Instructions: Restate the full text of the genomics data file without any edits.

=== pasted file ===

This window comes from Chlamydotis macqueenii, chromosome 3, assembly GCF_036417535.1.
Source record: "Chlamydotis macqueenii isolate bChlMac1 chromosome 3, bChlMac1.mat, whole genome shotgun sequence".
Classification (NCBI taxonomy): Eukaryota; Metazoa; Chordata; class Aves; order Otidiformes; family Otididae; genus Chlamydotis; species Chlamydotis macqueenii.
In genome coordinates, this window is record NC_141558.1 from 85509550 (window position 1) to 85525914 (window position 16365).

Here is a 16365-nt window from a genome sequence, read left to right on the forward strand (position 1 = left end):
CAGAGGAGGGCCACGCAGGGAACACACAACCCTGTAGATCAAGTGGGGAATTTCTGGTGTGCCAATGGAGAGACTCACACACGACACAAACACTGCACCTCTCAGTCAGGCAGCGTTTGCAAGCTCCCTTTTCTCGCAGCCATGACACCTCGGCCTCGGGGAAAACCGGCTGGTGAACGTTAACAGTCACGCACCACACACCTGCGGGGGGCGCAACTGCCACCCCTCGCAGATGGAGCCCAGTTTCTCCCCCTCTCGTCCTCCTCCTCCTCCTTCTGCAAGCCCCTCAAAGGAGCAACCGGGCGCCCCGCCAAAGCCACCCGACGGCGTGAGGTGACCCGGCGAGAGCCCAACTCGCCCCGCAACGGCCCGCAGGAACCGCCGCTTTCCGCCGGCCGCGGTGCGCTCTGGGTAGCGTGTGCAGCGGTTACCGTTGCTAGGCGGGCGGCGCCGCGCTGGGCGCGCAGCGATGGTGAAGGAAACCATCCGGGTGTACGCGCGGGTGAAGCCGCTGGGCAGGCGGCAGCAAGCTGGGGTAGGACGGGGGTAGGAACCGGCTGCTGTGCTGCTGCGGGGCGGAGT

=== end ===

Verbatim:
This window comes from Chlamydotis macqueenii, chromosome 3, assembly GCF_036417535.1.
Source record: "Chlamydotis macqueenii isolate bChlMac1 chromosome 3, bChlMac1.mat, whole genome shotgun sequence".
Classification (NCBI taxonomy): Eukaryota; Metazoa; Chordata; class Aves; order Otidiformes; family Otididae; genus Chlamydotis; species Chlamydotis macqueenii.
In genome coordinates, this window is record NC_141558.1 from 85509550 (window position 1) to 85525914 (window position 16365).

Here is a 16365-nt window from a genome sequence, read left to right on the forward strand (position 1 = left end):
CAGAGGAGGGCCACGCAGGGAACACACAACCCTGTAGATCAAGTGGGGAATTTCTGGTGTGCCAATGGAGAGACTCACACACGACACAAACACTGCACCTCTCAGTCAGGCAGCGTTTGCAAGCTCCCTTTTCTCGCAGCCATGACACCTCGGCCTCGGGGAAAACCGGCTGGTGAACGTTAACAGTCACGCACCACACACCTGCGGGGGGCGCAACTGCCACCCCTCGCAGATGGAGCCCAGTTTCTCCCCCTCTCGTCCTCCTCCTCCTCCTTCTGCAAGCCCCTCAAAGGAGCAACCGGGCGCCCCGCCAAAGCCACCCGACGGCGTGAGGTGACCCGGCGAGAGCCCAACTCGCCCCGCAACGGCCCGCAGGAACCGCCGCTTTCCGCCGGCCGCGGTGCGCTCTGGGTAGCGTGTGCAGCGGTTACCGTTGCTAGGCGGGCGGCGCCGCGCTGGGCGCGCAGCGATGGTGAAGGAAACCATCCGGGTGTACGCGCGGGTGAAGCCGCTGGGCAGGCGGCAGCAAGCTGGGGTAGGACGGGGGTAGGAACCGGCTGCTGTGCTGCTGCGGGGCGGAGT